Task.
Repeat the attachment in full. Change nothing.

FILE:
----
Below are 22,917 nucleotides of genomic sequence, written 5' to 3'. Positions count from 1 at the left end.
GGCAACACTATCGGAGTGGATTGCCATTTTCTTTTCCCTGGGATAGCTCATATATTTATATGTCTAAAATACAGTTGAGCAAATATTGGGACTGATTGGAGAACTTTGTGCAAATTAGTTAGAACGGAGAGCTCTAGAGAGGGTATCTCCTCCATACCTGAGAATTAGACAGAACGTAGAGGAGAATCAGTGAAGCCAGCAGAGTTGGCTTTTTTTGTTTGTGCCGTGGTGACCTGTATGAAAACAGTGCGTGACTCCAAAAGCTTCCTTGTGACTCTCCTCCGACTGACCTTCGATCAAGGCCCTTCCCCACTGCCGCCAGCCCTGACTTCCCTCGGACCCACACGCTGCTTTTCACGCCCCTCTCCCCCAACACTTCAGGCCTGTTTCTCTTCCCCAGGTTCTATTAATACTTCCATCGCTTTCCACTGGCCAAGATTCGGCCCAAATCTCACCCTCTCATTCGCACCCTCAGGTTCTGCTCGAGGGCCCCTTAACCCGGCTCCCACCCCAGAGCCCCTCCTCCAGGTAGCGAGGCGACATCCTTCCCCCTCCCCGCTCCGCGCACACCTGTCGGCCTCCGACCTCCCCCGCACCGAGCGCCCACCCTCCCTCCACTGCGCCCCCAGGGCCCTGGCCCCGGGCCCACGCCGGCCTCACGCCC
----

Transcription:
Below are 22,917 nucleotides of genomic sequence, written 5' to 3'. Positions count from 1 at the left end.
GGCAACACTATCGGAGTGGATTGCCATTTTCTTTTCCCTGGGATAGCTCATATATTTATATGTCTAAAATACAGTTGAGCAAATATTGGGACTGATTGGAGAACTTTGTGCAAATTAGTTAGAACGGAGAGCTCTAGAGAGGGTATCTCCTCCATACCTGAGAATTAGACAGAACGTAGAGGAGAATCAGTGAAGCCAGCAGAGTTGGCTTTTTTTGTTTGTGCCGTGGTGACCTGTATGAAAACAGTGCGTGACTCCAAAAGCTTCCTTGTGACTCTCCTCCGACTGACCTTCGATCAAGGCCCTTCCCCACTGCCGCCAGCCCTGACTTCCCTCGGACCCACACGCTGCTTTTCACGCCCCTCTCCCCCAACACTTCAGGCCTGTTTCTCTTCCCCAGGTTCTATTAATACTTCCATCGCTTTCCACTGGCCAAGATTCGGCCCAAATCTCACCCTCTCATTCGCACCCTCAGGTTCTGCTCGAGGGCCCCTTAACCCGGCTCCCACCCCAGAGCCCCTCCTCCAGGTAGCGAGGCGACATCCTTCCCCCTCCCCGCTCCGCGCACACCTGTCGGCCTCCGACCTCCCCCGCACCGAGCGCCCACCCTCCCTCCACTGCGCCCCCAGGGCCCTGGCCCCGGGCCCACGCCGGCCTCACGCCC